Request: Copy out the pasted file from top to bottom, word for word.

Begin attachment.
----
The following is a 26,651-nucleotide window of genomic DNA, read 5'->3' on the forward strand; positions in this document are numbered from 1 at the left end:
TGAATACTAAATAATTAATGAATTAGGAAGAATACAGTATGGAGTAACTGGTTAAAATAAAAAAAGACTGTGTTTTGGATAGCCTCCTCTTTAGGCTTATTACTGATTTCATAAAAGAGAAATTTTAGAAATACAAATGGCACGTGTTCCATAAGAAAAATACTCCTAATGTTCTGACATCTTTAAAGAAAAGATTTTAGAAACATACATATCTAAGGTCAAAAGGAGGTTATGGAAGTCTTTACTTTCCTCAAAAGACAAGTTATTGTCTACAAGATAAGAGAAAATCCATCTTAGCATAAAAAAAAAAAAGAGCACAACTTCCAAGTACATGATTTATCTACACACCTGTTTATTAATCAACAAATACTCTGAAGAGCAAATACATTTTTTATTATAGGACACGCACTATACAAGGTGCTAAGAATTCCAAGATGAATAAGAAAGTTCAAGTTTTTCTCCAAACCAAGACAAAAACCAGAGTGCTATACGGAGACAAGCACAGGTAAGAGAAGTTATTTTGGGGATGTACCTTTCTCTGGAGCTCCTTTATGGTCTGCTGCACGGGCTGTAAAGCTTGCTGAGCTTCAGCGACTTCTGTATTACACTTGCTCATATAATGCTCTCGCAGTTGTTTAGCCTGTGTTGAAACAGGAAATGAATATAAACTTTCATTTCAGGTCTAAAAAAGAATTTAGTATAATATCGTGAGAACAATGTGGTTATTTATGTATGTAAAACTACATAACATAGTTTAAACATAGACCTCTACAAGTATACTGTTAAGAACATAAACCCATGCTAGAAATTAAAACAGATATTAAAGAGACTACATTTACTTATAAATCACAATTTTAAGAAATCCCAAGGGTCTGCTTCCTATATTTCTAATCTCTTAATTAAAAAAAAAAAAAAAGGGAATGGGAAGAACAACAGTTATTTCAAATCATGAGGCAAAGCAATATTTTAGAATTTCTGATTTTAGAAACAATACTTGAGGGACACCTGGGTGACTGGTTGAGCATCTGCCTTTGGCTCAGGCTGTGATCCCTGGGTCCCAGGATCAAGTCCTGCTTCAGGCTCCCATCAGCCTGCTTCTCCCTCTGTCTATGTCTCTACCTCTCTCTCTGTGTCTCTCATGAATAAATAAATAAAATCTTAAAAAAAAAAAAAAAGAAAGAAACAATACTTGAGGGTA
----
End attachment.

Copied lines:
The following is a 26,651-nucleotide window of genomic DNA, read 5'->3' on the forward strand; positions in this document are numbered from 1 at the left end:
TGAATACTAAATAATTAATGAATTAGGAAGAATACAGTATGGAGTAACTGGTTAAAATAAAAAAAGACTGTGTTTTGGATAGCCTCCTCTTTAGGCTTATTACTGATTTCATAAAAGAGAAATTTTAGAAATACAAATGGCACGTGTTCCATAAGAAAAATACTCCTAATGTTCTGACATCTTTAAAGAAAAGATTTTAGAAACATACATATCTAAGGTCAAAAGGAGGTTATGGAAGTCTTTACTTTCCTCAAAAGACAAGTTATTGTCTACAAGATAAGAGAAAATCCATCTTAGCATAAAAAAAAAAAAGAGCACAACTTCCAAGTACATGATTTATCTACACACCTGTTTATTAATCAACAAATACTCTGAAGAGCAAATACATTTTTTATTATAGGACACGCACTATACAAGGTGCTAAGAATTCCAAGATGAATAAGAAAGTTCAAGTTTTTCTCCAAACCAAGACAAAAACCAGAGTGCTATACGGAGACAAGCACAGGTAAGAGAAGTTATTTTGGGGATGTACCTTTCTCTGGAGCTCCTTTATGGTCTGCTGCACGGGCTGTAAAGCTTGCTGAGCTTCAGCGACTTCTGTATTACACTTGCTCATATAATGCTCTCGCAGTTGTTTAGCCTGTGTTGAAACAGGAAATGAATATAAACTTTCATTTCAGGTCTAAAAAAGAATTTAGTATAATATCGTGAGAACAATGTGGTTATTTATGTATGTAAAACTACATAACATAGTTTAAACATAGACCTCTACAAGTATACTGTTAAGAACATAAACCCATGCTAGAAATTAAAACAGATATTAAAGAGACTACATTTACTTATAAATCACAATTTTAAGAAATCCCAAGGGTCTGCTTCCTATATTTCTAATCTCTTAATTAAAAAAAAAAAAAAAGGGAATGGGAAGAACAACAGTTATTTCAAATCATGAGGCAAAGCAATATTTTAGAATTTCTGATTTTAGAAACAATACTTGAGGGACACCTGGGTGACTGGTTGAGCATCTGCCTTTGGCTCAGGCTGTGATCCCTGGGTCCCAGGATCAAGTCCTGCTTCAGGCTCCCATCAGCCTGCTTCTCCCTCTGTCTATGTCTCTACCTCTCTCTCTGTGTCTCTCATGAATAAATAAATAAAATCTTAAAAAAAAAAAAAAAGAAAGAAACAATACTTGAGGGTA